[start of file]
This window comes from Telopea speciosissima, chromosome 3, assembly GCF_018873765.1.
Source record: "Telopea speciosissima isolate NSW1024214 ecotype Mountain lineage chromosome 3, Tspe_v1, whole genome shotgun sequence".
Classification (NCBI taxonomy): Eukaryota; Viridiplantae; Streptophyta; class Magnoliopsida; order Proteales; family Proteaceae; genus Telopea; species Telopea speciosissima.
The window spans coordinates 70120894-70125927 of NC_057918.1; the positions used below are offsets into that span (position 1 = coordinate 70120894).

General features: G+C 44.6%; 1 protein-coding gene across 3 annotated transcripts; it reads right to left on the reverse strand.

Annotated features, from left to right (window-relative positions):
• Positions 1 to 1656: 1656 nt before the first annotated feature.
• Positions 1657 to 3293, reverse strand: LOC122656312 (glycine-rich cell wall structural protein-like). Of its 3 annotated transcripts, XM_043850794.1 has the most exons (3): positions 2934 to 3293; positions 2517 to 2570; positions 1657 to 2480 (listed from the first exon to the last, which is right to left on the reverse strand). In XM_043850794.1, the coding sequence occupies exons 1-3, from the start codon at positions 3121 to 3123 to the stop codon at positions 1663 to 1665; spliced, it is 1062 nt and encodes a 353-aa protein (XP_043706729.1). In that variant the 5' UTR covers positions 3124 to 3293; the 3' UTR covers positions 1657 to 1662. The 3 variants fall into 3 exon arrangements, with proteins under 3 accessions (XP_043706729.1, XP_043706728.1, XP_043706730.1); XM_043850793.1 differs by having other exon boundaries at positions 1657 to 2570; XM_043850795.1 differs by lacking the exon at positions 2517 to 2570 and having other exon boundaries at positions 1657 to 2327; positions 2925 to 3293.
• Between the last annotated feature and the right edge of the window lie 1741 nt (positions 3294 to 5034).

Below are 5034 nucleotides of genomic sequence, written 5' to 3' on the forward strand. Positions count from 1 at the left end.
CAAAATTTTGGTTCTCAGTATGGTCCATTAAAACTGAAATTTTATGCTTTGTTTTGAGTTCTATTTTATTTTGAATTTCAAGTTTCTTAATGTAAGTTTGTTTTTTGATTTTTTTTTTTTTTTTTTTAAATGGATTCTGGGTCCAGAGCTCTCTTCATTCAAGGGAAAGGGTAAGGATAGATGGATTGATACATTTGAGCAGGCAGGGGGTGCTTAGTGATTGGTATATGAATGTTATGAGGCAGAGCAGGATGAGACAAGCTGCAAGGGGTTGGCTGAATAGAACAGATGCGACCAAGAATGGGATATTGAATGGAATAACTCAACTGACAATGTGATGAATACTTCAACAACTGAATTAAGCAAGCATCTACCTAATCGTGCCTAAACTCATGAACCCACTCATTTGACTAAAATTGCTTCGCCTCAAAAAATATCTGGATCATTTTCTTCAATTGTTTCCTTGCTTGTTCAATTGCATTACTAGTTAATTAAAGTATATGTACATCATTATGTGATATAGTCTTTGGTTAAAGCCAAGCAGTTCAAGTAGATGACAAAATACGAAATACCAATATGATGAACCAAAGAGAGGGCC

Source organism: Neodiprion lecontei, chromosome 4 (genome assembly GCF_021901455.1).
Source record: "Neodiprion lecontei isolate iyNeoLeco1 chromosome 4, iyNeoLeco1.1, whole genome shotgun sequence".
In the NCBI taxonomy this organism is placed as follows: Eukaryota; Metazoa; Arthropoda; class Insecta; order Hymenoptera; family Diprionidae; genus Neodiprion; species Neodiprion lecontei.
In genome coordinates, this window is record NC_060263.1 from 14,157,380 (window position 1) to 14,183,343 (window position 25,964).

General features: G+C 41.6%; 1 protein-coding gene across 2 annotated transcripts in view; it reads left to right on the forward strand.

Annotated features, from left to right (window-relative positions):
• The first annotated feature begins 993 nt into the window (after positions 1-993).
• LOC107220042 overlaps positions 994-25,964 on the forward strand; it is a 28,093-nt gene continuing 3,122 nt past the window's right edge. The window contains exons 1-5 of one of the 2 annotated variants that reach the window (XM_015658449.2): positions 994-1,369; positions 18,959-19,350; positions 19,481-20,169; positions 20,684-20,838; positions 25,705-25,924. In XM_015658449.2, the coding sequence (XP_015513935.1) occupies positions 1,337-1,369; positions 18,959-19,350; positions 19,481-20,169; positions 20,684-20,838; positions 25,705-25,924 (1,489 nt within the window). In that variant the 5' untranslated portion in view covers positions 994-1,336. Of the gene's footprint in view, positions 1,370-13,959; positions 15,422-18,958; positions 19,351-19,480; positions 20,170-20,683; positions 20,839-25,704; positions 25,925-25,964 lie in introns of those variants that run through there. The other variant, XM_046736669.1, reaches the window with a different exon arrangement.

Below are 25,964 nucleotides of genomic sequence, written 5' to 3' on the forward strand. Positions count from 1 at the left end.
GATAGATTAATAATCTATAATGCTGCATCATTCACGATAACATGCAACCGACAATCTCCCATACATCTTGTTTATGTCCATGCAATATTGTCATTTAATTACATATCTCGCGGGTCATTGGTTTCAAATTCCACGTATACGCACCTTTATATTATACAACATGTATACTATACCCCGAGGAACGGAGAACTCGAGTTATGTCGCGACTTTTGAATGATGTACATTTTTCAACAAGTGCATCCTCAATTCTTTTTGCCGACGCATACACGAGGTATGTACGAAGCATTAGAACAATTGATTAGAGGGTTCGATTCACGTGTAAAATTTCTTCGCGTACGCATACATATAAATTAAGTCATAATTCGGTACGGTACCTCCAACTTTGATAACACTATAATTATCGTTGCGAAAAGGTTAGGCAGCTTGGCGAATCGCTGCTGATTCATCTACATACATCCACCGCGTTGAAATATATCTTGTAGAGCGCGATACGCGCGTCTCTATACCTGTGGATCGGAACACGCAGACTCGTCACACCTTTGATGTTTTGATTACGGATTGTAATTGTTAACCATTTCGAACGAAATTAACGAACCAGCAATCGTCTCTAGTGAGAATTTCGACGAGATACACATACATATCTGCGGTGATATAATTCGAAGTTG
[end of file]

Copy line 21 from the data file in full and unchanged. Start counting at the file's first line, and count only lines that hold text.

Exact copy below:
GATAGATTAATAATCTATAATGCTGCATCATTCACGATAACATGCAACCGACAATCTCCCATACATCTTGTTTATGTCCATGCAATATTGTCATTTAATTACATATCTCGCGGGTCATTGGTTTCAAATTCCACGTATACGCACCTTTATATTATACAACATGTATACTATACCCCGAGGAACGGAGAACTCGAGTTATGTCGCGACTTTTGAATGATGTACATTTTTCAACAAGTGCATCCTCAATTCTTTTTGCCGACGCATACACGAGGTATGTACGAAGCATTAGAACAATTGATTAGAGGGTTCGATTCACGTGTAAAATTTCTTCGCGTACGCATACATATAAATTAAGTCATAATTCGGTACGGTACCTCCAACTTTGATAACACTATAATTATCGTTGCGAAAAGGTTAGGCAGCTTGGCGAATCGCTGCTGATTCATCTACATACATCCACCGCGTTGAAATATATCTTGTAGAGCGCGATACGCGCGTCTCTATACCTGTGGATCGGAACACGCAGACTCGTCACACCTTTGATGTTTTGATTACGGATTGTAATTGTTAACCATTTCGAACGAAATTAACGAACCAGCAATCGTCTCTAGTGAGAATTTCGACGAGATACACATACATATCTGCGGTGATATAATTCGAAGTTG